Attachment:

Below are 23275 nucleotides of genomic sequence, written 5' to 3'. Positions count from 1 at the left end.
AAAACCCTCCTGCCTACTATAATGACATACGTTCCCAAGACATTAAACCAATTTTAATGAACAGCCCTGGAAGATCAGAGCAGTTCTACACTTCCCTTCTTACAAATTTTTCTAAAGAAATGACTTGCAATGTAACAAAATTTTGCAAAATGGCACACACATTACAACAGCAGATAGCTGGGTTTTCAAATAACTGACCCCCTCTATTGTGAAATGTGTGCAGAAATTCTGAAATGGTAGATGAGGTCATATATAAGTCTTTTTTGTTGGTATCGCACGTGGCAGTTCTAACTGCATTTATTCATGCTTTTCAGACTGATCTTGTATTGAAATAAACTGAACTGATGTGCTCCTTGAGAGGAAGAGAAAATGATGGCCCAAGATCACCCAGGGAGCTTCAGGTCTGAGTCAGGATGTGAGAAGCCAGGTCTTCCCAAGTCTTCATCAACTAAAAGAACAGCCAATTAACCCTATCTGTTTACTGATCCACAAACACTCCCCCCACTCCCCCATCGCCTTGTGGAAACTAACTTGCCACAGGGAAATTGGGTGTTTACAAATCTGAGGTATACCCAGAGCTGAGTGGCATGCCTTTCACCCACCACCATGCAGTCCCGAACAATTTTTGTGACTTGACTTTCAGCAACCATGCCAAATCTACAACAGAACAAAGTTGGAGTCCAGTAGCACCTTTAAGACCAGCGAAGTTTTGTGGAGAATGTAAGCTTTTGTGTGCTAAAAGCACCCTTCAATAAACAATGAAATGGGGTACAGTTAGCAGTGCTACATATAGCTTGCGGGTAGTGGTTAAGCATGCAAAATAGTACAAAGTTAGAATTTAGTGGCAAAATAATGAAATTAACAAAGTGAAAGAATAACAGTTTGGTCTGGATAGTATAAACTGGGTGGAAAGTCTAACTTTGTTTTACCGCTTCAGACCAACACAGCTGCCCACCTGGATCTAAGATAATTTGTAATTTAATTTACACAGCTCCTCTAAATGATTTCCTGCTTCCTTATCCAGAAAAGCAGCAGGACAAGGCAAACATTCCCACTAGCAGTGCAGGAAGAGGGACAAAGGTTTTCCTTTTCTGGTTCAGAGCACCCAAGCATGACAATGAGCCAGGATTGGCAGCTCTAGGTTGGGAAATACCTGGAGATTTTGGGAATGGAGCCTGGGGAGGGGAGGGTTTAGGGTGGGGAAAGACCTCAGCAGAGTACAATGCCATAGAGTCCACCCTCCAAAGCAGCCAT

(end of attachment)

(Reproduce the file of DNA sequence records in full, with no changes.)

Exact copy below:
Below are 23275 nucleotides of genomic sequence, written 5' to 3'. Positions count from 1 at the left end.
AAAACCCTCCTGCCTACTATAATGACATACGTTCCCAAGACATTAAACCAATTTTAATGAACAGCCCTGGAAGATCAGAGCAGTTCTACACTTCCCTTCTTACAAATTTTTCTAAAGAAATGACTTGCAATGTAACAAAATTTTGCAAAATGGCACACACATTACAACAGCAGATAGCTGGGTTTTCAAATAACTGACCCCCTCTATTGTGAAATGTGTGCAGAAATTCTGAAATGGTAGATGAGGTCATATATAAGTCTTTTTTGTTGGTATCGCACGTGGCAGTTCTAACTGCATTTATTCATGCTTTTCAGACTGATCTTGTATTGAAATAAACTGAACTGATGTGCTCCTTGAGAGGAAGAGAAAATGATGGCCCAAGATCACCCAGGGAGCTTCAGGTCTGAGTCAGGATGTGAGAAGCCAGGTCTTCCCAAGTCTTCATCAACTAAAAGAACAGCCAATTAACCCTATCTGTTTACTGATCCACAAACACTCCCCCCACTCCCCCATCGCCTTGTGGAAACTAACTTGCCACAGGGAAATTGGGTGTTTACAAATCTGAGGTATACCCAGAGCTGAGTGGCATGCCTTTCACCCACCACCATGCAGTCCCGAACAATTTTTGTGACTTGACTTTCAGCAACCATGCCAAATCTACAACAGAACAAAGTTGGAGTCCAGTAGCACCTTTAAGACCAGCGAAGTTTTGTGGAGAATGTAAGCTTTTGTGTGCTAAAAGCACCCTTCAATAAACAATGAAATGGGGTACAGTTAGCAGTGCTACATATAGCTTGCGGGTAGTGGTTAAGCATGCAAAATAGTACAAAGTTAGAATTTAGTGGCAAAATAATGAAATTAACAAAGTGAAAGAATAACAGTTTGGTCTGGATAGTATAAACTGGGTGGAAAGTCTAACTTTGTTTTACCGCTTCAGACCAACACAGCTGCCCACCTGGATCTAAGATAATTTGTAATTTAATTTACACAGCTCCTCTAAATGATTTCCTGCTTCCTTATCCAGAAAAGCAGCAGGACAAGGCAAACATTCCCACTAGCAGTGCAGGAAGAGGGACAAAGGTTTTCCTTTTCTGGTTCAGAGCACCCAAGCATGACAATGAGCCAGGATTGGCAGCTCTAGGTTGGGAAATACCTGGAGATTTTGGGAATGGAGCCTGGGGAGGGGAGGGTTTAGGGTGGGGAAAGACCTCAGCAGAGTACAATGCCATAGAGTCCACCCTCCAAAGCAGCCAT